Giving courses concerning Wicket is booming business. Mr. Smith (a.k.a. Nick Heudecker) just returned from a course in Copenhagen, and Matej Knopp also dived into the nightlife of Copenhagen to give a course at a different company. And just today I concluded a one day course for a company where I crammed all Wicket knowledge into one 6 hour presentation together with some live demo-ing.
In preparing my course, I had to return to the basics, as the audience had no prior experience in developing web applications, or Java applications altogether. Even though their exposure to the Java language was limited to the Java course they received in the last weeks, I think I got most of Wicket's concepts through. They now have three days to work with Spring (new for them), Hibernate (new for them) and Wicket (also new) and get acquainted with the tools of the trade.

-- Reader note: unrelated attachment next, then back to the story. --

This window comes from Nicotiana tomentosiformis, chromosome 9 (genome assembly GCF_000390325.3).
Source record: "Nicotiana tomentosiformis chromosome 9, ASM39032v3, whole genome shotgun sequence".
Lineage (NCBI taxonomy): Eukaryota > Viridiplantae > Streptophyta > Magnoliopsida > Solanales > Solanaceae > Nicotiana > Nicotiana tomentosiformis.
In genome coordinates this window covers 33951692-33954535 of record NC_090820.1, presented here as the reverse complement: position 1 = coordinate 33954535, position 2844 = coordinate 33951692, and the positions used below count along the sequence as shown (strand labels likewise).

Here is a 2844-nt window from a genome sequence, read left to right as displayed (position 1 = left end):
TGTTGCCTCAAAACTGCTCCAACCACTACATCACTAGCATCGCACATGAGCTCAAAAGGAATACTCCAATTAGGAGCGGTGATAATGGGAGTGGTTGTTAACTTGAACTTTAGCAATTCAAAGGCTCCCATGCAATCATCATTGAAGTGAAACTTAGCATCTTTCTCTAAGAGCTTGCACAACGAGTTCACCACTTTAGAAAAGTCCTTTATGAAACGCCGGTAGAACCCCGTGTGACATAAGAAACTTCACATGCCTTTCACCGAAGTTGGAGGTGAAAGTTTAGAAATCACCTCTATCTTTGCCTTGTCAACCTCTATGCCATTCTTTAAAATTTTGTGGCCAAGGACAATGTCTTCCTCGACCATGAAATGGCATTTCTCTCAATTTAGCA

Just as Nick told, the concept of the infamous Wicket Model is the toughest part to explain. In preparing for this course I have found more and better ways of explaining them, and will incorporate that into the Models chapter in our book. I also found that the concepts of IDataProvider (and ISortStateLocator, IFilterStateLocator) are also pretty hard: they cover a lot of ground and concepts, therefore making them difficult to grasp at first.
All in all, these are good times for Wicket:
- these last two weeks have introduced yet 24 more people to the dark arts of Wicket.
- almost 100,000 downloads for the Wicket project at SourceForge
- approximate 500 subscribers to the user list
- Wicket 1.3 is already put to the test in a production system (75-100 concurrent users) and it still hasn't even had a release!
- Job listings for Wicket are rising
- And finally: we're getting a new design for our Apache based website